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  • The Government plans to lobby the support of the international community, particularly the United States, for the Jamaican cannabis industry’s development.
  • Industry, Commerce, Agriculture and Fisheries Minister, Hon. Audley Shaw, says this partly stems from reluctance by local banks to fund the industry’s growth, due to fear of international de-risking, citing this as a major impediment with serious economic implications for Jamaica.
  • De-risking involves measures taken to make an engagement less risky, or less likely to involve a financial loss.

The Government plans to lobby the support of the international community, particularly the United States, for the Jamaican cannabis industry’s development.

Industry, Commerce, Agriculture and Fisheries Minister, Hon. Audley Shaw, says this partly stems from reluctance by local banks to fund the industry’s growth, due to fear of international de-risking, citing this as a major impediment with serious economic implications for Jamaica.

De-risking involves measures taken to make an engagement less risky, or less likely to involve a financial loss.

“We will be using all available diplomatic resources, including our Ambassador in Washington DC, to mount a lobbying effort to the Government of the United States, primarily through its Treasury Department, to address this very important matter,” the Minister said.

He was speaking with journalists following the official opening of Caribbean Producers Jamaica Limited’s (CPJ) distribution centre at the Montego Bay Freeport on Tuesday (February 12), at which he was the keynote speaker.

Industry, Commerce, Agriculture and Fisheries Minister, Hon. Audley Shaw, addressing Tuesday’s (February 12) official opening of the Caribbean Producers Jamaica Limited (CPJ) distribution Centre in the Montego Bay Freeport.

 

Mr. Shaw noted the Government’s cannabis licensing arrangement, inclusive of an established Authority, to ensure that “we are operating at global standards”.

“This simply means that we are, therefore, in a position where we can convince the United States and other global economies that we are prepared to operate at the standards that are expected of us,” he added.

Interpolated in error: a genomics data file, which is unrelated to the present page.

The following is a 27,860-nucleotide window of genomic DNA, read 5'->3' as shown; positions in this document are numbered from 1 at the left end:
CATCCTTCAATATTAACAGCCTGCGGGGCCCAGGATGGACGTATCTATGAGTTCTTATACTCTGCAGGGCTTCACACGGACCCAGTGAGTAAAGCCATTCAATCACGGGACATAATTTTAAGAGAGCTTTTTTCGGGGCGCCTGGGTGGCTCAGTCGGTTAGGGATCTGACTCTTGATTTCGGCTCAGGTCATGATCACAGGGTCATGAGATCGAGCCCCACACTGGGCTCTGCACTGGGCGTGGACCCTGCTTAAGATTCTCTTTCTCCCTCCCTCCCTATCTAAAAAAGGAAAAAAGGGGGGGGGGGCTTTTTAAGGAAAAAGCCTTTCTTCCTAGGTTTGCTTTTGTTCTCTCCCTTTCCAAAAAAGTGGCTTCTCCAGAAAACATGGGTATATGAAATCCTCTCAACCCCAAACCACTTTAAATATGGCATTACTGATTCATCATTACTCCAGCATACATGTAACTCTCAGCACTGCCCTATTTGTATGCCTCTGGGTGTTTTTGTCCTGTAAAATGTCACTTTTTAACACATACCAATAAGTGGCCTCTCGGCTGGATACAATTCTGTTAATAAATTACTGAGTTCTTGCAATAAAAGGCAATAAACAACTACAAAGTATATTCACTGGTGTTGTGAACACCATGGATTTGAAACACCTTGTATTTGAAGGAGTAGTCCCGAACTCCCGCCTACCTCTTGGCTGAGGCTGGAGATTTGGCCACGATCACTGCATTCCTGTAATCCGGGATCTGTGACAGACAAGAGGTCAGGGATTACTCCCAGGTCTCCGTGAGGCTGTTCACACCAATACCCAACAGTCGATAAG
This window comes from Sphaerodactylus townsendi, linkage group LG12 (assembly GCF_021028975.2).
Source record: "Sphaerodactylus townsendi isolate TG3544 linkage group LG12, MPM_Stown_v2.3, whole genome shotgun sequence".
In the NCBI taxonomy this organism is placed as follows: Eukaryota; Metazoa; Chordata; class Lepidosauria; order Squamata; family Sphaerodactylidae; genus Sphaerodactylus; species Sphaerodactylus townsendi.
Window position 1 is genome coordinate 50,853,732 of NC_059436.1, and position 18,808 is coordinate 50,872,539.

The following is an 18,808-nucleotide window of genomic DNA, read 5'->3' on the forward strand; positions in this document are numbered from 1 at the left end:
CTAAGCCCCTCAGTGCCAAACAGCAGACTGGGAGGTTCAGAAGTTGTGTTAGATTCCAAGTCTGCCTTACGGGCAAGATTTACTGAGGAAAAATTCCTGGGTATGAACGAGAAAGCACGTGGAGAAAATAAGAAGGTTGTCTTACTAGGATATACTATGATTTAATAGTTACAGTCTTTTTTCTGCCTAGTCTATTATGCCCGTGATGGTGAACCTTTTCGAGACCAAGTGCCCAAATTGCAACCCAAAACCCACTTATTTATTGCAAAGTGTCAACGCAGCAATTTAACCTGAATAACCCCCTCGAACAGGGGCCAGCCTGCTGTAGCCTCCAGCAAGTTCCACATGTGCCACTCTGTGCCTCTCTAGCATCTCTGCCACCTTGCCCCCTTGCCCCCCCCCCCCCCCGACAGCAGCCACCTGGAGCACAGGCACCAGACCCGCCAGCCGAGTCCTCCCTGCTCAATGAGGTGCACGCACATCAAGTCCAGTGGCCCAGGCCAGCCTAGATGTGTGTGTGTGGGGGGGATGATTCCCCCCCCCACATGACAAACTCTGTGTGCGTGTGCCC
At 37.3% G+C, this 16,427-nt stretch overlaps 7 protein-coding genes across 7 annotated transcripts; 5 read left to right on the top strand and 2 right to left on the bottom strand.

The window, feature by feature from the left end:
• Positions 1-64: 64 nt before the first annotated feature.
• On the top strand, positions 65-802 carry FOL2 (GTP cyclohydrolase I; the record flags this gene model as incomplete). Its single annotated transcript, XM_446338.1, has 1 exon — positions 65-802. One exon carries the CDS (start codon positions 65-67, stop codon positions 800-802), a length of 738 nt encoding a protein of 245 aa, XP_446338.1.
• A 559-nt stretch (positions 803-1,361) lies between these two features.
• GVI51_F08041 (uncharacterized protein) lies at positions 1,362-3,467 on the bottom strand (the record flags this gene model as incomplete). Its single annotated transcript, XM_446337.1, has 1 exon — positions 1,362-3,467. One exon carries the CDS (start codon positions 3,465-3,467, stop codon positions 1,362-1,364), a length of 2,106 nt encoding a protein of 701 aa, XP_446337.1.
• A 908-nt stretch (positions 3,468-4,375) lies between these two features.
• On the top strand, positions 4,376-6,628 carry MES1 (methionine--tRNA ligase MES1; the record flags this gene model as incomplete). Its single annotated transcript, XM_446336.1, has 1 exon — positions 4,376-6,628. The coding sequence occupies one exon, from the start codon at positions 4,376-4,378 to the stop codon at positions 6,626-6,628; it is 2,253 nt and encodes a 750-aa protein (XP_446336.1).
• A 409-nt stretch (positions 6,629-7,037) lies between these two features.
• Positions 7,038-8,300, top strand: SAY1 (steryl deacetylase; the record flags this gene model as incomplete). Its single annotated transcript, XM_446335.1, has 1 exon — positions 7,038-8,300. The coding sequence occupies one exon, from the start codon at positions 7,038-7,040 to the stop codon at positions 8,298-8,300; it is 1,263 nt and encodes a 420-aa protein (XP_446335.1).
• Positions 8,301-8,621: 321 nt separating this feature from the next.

The Minister said, however, that local financial institutions’ fear of de-risking remains a challenge, and places Jamaica and other Caribbean countries at a disadvantage, especially as their entities are not in a position to act independently of their American counterparts.

“All of our commercial banks in Jamaica are obliged, right now, to go through the New York system in terms of the movement of money internationally,” he pointed out.

The Minister argued that “we have the irony of a Jamaican scientist who gets an approval to develop a cannabis-based drug to fight leukaemia, and from no less an authority than the United States Food and Drug Administration (FDA)… [but] who had to watch as our local banks close his accounts because of this de-risking arrangement. This is why I am going to put a lot of energy into this lobbying effort”.

Mr. Shaw noted that while de-risking mainly affects smaller developing countries, like Caribbean states, the bigger developed nations “have managed to figure out a way” around the issue.

He said, however, that positive signals are emanating “at the highest level” out of the United States, pointing out that key officials “are suggesting that they would be open to take a more careful look at the benefits associated with medicinal cannabis”.

“We are also seeing where one of the Democratic frontrunners for next year’s US Presidential contest… [is] advocating for the legalisation of marijuana at a federal level,” the Minister added.

Mr. Shaw said he is “also encouraged by the utterances of the man who is expected to be the next US Attorney… who seems to be also taking a more liberal approach”.